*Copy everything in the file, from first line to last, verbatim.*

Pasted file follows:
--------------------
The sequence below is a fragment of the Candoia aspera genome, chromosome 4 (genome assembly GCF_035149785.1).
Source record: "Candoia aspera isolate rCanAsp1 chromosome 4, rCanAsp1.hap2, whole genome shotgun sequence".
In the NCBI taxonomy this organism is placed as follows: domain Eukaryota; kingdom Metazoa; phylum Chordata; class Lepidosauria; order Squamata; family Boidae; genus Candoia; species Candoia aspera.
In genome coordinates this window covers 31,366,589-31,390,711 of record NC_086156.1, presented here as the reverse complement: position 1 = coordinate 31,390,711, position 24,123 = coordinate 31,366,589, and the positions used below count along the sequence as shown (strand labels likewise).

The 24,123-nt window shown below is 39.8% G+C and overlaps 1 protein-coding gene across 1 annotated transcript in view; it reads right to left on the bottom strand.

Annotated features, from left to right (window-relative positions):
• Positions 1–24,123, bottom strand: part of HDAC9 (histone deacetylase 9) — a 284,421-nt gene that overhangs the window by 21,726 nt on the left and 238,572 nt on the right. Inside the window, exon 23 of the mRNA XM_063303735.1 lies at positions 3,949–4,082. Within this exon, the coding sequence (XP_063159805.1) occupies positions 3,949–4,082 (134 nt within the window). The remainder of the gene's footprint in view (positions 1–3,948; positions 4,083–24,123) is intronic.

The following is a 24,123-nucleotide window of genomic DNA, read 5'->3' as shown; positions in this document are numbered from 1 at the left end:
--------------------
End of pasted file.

The sequence below is a fragment of the Candoia aspera genome, chromosome 4 (genome assembly GCF_035149785.1).
Source record: "Candoia aspera isolate rCanAsp1 chromosome 4, rCanAsp1.hap2, whole genome shotgun sequence".
In the NCBI taxonomy this organism is placed as follows: domain Eukaryota; kingdom Metazoa; phylum Chordata; class Lepidosauria; order Squamata; family Boidae; genus Candoia; species Candoia aspera.
In genome coordinates this window covers 31,366,589-31,390,711 of record NC_086156.1, presented here as the reverse complement: position 1 = coordinate 31,390,711, position 24,123 = coordinate 31,366,589, and the positions used below count along the sequence as shown (strand labels likewise).

The 24,123-nt window shown below is 39.8% G+C and overlaps 1 protein-coding gene across 1 annotated transcript in view; it reads right to left on the bottom strand.

Annotated features, from left to right (window-relative positions):
• Positions 1–24,123, bottom strand: part of HDAC9 (histone deacetylase 9) — a 284,421-nt gene that overhangs the window by 21,726 nt on the left and 238,572 nt on the right. Inside the window, exon 23 of the mRNA XM_063303735.1 lies at positions 3,949–4,082. Within this exon, the coding sequence (XP_063159805.1) occupies positions 3,949–4,082 (134 nt within the window). The remainder of the gene's footprint in view (positions 1–3,948; positions 4,083–24,123) is intronic.

The following is a 24,123-nucleotide window of genomic DNA, read 5'->3' as shown; positions in this document are numbered from 1 at the left end: